If you really do feel like you want to die, though, you really do need to see a doctor, or at the very least, reach out to a close friend or family member (if possible) or call a hotline. In the US, the National Suicide Prevention hotline is 1-800-273-8255; the LGBT-specific Trevor Project lifeline is 866-488-7386, and you can also text or chat with someone if you’d prefer not to use the phone. The trans-specific Trans Lifeline, staffed by all transgender people, is (877) 565-8860 in the US and (877) 330-6366 in Canada. If you’re not in the US or Canada, you may be able to find a lifeline for you here. I’m not a doctor but it is possible you are suffering from depression or perhaps another condition — and let me again stress that I AM NOT A DOCTOR, but if doing all of this doesn’t get you anywhere, or if you find that it gets you somewhere but you need to get farther, you probably should seek one out. There are a few different databases for finding an LGBT-friendly therapist; hopefully one will help you find a mental health care provider that you feel comfortable with.

Rachel is Autostraddle's Managing Editor and the editor who presides over news & politics coverage. Originally from Boston, MA, Rachel now lives in the Midwest. Topics dear to her heart include bisexuality, The X-Files and tacos. Her favorite Ciara video is probably "Ride," but if you're only going to watch one, she recommends "Like A Boy." You can follow her on twitter and instagram.

Rachel has written 1073 articles for us.

28 Comments

  1. Um, this is the most magnificent primer on feelings ever.

    Being able to ask yourself what you’re feeling at any given moment, and why you’re feeling that way, is def not some sort of magical skill bestowed by fairy grandmothers. It takes practice and time, partcicularly with difficult feelings.

    Also, those charts from 750 words look awesome; I may finally have to join

  2. “Please don’t beat yourself up about this, because I think for a lot of us this lack of awareness was a survival mechanism; maybe we grew up in situations where if we had had to be fully aware of how not-good we felt, we would have been totally incapacitated and paralyzed, or we had to focus so much on other people’s feelings in minute detail so we could react to them and keep ourselves safe that we never had time for our own. But times have changed and now not knowing what you’re feeling is hurting rather than helping, so let’s work on that.”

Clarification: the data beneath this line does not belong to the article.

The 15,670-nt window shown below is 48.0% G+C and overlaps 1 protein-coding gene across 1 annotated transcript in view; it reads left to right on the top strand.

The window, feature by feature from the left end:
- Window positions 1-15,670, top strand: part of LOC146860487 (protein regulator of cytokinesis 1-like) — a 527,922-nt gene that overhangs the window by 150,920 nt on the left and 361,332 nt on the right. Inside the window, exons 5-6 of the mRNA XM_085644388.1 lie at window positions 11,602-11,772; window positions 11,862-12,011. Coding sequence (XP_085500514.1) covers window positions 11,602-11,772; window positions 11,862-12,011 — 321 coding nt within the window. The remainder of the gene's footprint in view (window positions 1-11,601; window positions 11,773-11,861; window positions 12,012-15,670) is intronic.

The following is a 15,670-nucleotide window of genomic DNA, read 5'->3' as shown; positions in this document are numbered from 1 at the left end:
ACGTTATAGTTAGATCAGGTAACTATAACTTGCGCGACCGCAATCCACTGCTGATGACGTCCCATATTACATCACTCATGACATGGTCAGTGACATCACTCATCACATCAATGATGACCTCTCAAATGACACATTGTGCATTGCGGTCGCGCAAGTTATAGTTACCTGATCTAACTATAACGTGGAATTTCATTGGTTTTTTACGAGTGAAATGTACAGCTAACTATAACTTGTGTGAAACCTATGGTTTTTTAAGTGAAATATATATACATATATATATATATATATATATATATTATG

OMG THIS. THANK YOU FOR SAYING THIS OUT LOUD (/on the internet)!

  3. i tried to take up journaling because i couldn’t figure out how i would feel numb a good chunk of the time and then when i do have to talk about things, I’m tearing up and stuff. kudos indeed to the poster putting in the time to gain some emotional maturity and inner insight cause it isn’t easy, haven’t figured it out myself

  4. I love when I pull up Autostraddle and there’s an article that is exactly what I need to read that day. Thank you Rachel for a push to actually think seriously about therapy and also some tangible ways to work on recognizing and feeling my feelings.

  5. This is such good advice! I’ve recently been in the most crying-episode-full time of my life and it took me a while to figure out what was going on and what to do about it… discovering this checking in on yourself business was a major breakthrough. I’m still perfecting the art, but since then I have been so much calmer in general and any meltdowns have been much less frequent and intense, and what’s more, if I’m crying now I probably know why! which is reassuring.

    It seems like when it comes to The Feelings, fear of the thing is worse than the thing itself, and if you just let em happen, they will move right on by and you can get on with the rest of your life! Brill!